paths A, B and C (shown by solid black, blue and green lines)
will be followed for salt mixture of compositions 3m NaCl - 1m
LiCl, 2m NaCl - 2m LiCl, and 1m NaCl - 3m LiCl, respectively. If
no crystal appears at the intersection of path A, B, C and the
equilibrium line (S = 1), the concentration will keep on
increasing (supersaturation), as indicated by dotted red arrows.
After crystallization the system will return to the equilibrium
Three different salt ion concentrations were tested, i.e.,
3m NaCl - 1m KCl, 2m NaCl - 2m LiCl, and 1m NaCl - 3m KCl. For
all these experiments, 0.01m inhibitor concentration was
used. The results are shown in Fig. 3. The solid lines are the
expected paths to be followed upon
drying of the droplet. As can be seen from the figure, the
experimental data points coincide very well with the expected
paths. The salt ion concentration first increases to the
equilibrium line. At this point a salt crystal appears, as was
confirmed from the pictures taken by the
digital microscope. After the onset of crystallization the
concentration of NaCl will decrease and the equilibrium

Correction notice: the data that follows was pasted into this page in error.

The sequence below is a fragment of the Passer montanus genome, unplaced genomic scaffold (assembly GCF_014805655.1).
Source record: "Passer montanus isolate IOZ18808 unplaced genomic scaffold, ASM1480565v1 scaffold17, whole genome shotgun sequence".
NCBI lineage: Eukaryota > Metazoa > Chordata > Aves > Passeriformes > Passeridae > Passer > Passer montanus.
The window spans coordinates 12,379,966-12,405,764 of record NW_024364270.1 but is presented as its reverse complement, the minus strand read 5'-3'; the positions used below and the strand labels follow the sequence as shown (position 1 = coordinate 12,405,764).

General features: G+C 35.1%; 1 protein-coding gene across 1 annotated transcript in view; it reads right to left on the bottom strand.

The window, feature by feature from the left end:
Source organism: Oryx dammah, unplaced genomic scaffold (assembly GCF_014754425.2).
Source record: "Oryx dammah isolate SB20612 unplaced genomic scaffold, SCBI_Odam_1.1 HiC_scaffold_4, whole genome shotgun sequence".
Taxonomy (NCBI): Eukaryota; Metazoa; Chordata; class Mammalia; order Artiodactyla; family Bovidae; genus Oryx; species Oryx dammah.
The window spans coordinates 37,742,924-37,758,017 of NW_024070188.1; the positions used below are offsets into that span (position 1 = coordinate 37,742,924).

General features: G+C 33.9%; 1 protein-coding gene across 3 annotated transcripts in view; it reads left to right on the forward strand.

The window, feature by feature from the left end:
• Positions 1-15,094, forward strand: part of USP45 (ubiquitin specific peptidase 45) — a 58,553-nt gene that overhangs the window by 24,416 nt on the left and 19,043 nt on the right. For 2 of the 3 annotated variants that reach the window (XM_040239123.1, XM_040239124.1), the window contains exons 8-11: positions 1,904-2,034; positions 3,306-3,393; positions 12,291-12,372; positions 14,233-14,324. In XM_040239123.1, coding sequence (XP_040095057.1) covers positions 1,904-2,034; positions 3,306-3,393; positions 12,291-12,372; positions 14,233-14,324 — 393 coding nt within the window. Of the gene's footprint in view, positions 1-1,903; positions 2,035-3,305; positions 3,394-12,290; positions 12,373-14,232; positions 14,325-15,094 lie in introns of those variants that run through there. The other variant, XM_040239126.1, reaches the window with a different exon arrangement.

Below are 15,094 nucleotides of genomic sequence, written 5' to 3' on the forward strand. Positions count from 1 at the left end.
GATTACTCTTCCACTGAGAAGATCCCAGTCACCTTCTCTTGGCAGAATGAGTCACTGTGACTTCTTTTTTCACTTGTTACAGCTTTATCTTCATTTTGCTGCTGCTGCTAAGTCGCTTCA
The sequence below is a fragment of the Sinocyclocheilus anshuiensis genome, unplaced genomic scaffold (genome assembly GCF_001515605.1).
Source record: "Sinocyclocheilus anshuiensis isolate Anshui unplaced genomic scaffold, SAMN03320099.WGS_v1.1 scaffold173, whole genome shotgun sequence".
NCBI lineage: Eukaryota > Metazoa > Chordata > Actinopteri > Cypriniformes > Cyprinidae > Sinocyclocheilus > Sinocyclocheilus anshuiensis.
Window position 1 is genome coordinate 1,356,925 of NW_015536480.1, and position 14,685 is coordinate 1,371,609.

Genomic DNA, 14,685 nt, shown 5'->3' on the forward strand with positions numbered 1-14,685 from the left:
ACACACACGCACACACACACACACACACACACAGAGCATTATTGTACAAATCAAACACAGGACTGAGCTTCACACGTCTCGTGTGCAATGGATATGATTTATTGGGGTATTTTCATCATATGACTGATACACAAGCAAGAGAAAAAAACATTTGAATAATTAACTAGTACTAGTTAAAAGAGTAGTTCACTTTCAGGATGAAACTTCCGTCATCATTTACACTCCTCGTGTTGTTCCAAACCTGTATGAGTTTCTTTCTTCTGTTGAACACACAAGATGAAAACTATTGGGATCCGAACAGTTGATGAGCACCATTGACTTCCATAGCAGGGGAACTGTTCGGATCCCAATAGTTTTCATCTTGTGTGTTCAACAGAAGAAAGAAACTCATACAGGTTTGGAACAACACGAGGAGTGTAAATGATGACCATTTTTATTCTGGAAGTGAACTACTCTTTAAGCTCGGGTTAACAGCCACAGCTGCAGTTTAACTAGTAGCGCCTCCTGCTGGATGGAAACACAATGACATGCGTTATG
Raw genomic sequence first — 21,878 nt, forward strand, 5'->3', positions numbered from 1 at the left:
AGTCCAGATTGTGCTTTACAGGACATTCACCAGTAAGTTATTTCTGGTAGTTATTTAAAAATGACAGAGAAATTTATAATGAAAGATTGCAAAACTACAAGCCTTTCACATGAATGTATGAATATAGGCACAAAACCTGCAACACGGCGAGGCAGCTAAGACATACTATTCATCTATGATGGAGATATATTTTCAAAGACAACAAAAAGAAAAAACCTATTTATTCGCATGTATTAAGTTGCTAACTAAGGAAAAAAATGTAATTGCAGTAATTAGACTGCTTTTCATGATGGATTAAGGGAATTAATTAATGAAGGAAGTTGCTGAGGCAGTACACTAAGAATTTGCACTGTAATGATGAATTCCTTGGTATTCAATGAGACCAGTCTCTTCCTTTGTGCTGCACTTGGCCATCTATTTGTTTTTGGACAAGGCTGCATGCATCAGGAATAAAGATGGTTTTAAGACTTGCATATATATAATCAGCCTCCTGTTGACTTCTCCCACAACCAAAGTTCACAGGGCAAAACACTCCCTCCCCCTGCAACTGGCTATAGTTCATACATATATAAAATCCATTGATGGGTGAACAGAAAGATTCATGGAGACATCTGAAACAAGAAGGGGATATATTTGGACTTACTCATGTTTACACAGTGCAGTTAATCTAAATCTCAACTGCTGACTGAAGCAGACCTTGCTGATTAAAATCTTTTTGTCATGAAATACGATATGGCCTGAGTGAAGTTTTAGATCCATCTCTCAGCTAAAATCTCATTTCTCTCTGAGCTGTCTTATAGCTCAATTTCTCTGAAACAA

solubility line is followed, as shown by dotted arrows. These
results show that multi-nuclear NMR is a powerful experimental
tool to validate the phase diagrams. For the mixture of NaCl -
LiCl also no significantly higher NaCl supersaturation was
observed in the presence of inhibitor. These results indicate
that in the presence of another salt, ferrocyanide ions are not
able to highly supersaturate NaCl.
: The three tested concentrations of NaCl - LiCl
salt mixtures shown in the ternary
phase diagram of the NaCl - LiCl - H2O system. The open
symbols denote salt mixtures with
inhibitor and the closed symbols denote salt mixtures
without inhibitor. The solid lines show
the expected pathways to be followed before the equilibrium
line is reached.
However, a clear habit modification was also seen in this case. The
pictures showing the crystal morphology at the end of the
experiments are shown in Fig. 4, showing the crystal morphology in
case of the mixture of NaCl - LiCl without and with inhibitor,
respectively. As can be seen in more spreading occurred and